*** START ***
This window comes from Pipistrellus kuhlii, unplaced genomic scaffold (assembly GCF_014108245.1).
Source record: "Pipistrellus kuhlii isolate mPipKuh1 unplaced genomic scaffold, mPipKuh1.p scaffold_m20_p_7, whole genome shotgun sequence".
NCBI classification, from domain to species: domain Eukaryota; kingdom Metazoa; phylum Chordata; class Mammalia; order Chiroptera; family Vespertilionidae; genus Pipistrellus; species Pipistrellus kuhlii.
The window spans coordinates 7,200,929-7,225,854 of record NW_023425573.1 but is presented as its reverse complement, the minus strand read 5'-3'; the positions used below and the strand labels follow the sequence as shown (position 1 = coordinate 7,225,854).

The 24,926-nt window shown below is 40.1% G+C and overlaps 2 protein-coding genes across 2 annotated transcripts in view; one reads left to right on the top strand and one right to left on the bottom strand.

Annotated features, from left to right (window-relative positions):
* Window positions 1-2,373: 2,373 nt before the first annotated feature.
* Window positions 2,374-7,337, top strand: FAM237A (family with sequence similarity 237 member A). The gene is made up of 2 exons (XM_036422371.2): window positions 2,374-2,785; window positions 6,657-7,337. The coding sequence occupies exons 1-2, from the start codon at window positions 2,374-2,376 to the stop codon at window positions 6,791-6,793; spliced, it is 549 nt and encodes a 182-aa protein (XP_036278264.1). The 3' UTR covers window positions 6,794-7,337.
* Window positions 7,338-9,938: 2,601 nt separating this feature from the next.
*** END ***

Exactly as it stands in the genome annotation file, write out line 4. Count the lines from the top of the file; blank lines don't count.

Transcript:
The window spans coordinates 7,200,929-7,225,854 of record NW_023425573.1 but is presented as its reverse complement, the minus strand read 5'-3'; the positions used below and the strand labels follow the sequence as shown (position 1 = coordinate 7,225,854).